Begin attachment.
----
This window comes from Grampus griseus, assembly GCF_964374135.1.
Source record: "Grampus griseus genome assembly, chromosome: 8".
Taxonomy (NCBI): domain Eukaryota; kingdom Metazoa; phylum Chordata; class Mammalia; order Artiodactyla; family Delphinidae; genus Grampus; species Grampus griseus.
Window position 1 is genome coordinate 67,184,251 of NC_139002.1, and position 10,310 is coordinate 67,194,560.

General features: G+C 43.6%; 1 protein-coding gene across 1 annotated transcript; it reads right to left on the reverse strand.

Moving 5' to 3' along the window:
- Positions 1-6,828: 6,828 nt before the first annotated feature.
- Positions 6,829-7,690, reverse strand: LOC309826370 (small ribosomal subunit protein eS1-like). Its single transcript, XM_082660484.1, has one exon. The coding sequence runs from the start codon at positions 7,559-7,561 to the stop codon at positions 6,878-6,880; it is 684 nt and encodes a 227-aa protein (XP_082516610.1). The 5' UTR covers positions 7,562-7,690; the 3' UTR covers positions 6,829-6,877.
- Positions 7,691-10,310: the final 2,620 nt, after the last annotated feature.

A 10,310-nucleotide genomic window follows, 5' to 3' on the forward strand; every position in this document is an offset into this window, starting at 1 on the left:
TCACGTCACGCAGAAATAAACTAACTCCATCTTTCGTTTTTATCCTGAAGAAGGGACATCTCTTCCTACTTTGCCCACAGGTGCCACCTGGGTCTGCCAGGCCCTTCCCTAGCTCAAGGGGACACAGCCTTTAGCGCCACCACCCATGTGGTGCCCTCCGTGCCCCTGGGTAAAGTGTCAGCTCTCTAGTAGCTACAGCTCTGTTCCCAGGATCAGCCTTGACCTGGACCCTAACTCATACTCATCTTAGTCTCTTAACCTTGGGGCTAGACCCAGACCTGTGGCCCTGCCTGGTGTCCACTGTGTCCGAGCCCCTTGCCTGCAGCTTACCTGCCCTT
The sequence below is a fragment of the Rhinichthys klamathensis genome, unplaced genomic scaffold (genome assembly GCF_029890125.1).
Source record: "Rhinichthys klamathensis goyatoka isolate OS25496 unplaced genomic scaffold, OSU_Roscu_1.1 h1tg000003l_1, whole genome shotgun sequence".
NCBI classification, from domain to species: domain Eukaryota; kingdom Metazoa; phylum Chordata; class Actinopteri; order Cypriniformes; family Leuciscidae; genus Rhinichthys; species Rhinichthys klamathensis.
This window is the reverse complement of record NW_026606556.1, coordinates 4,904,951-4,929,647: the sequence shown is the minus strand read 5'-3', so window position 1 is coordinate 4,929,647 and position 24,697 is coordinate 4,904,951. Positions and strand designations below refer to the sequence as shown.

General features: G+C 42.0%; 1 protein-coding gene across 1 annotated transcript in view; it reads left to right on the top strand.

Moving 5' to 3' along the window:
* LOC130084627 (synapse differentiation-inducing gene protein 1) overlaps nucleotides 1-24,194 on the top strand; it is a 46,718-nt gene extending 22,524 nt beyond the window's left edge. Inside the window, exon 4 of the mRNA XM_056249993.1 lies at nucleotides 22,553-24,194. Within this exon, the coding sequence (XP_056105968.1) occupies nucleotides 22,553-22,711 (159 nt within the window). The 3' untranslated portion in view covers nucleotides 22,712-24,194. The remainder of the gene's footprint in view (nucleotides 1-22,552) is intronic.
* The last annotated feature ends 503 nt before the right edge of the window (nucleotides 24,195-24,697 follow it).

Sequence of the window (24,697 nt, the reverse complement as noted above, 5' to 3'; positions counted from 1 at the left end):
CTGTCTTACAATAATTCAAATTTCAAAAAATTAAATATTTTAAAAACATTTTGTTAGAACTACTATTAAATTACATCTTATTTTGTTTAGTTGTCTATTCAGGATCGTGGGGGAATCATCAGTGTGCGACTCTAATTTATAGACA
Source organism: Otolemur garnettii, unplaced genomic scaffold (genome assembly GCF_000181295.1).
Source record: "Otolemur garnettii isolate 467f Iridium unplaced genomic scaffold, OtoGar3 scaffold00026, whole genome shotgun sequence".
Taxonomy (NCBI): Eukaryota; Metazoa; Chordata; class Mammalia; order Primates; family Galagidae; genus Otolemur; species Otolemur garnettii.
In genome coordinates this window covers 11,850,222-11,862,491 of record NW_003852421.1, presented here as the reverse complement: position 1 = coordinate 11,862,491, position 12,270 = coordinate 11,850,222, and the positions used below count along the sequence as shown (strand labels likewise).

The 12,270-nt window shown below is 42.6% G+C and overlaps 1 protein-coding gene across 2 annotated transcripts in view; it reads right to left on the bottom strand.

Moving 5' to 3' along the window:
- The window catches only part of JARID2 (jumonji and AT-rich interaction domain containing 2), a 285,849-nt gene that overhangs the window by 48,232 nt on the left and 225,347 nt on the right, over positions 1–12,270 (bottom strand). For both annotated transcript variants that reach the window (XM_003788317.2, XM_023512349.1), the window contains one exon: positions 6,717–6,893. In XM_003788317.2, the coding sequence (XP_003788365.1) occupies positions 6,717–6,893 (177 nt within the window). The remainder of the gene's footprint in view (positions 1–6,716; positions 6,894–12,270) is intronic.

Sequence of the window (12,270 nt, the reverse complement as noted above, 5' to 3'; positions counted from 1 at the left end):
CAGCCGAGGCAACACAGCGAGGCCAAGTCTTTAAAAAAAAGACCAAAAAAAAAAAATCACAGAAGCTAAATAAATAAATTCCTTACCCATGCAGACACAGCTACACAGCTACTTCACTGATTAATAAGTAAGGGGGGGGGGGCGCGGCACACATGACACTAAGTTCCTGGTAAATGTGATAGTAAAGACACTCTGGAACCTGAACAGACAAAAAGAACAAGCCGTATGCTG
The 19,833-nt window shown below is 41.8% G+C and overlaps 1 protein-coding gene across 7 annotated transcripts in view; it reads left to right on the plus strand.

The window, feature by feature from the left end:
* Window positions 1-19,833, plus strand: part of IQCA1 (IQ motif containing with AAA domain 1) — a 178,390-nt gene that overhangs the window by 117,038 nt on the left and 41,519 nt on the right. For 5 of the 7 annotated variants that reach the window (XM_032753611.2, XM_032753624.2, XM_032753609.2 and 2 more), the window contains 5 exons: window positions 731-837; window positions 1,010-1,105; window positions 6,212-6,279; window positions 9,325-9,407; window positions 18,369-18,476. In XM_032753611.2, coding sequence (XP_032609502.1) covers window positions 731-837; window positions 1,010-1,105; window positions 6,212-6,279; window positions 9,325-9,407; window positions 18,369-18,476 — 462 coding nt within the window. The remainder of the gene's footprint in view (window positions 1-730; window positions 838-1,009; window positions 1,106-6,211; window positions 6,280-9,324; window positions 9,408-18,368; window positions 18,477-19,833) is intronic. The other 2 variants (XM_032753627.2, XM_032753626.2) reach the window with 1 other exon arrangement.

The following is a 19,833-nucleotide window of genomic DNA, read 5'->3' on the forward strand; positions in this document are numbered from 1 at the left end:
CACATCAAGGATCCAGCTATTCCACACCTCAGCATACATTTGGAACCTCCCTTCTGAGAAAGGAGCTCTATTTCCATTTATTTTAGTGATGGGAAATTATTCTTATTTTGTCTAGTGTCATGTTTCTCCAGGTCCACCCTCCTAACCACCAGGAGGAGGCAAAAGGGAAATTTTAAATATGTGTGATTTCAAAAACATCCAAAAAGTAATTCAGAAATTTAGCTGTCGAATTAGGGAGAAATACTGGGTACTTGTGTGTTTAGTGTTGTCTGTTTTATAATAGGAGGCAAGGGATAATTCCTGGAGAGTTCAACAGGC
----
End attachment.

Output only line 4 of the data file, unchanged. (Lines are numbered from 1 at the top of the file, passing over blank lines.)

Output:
Window position 1 is genome coordinate 67,184,251 of NC_139002.1, and position 10,310 is coordinate 67,194,560.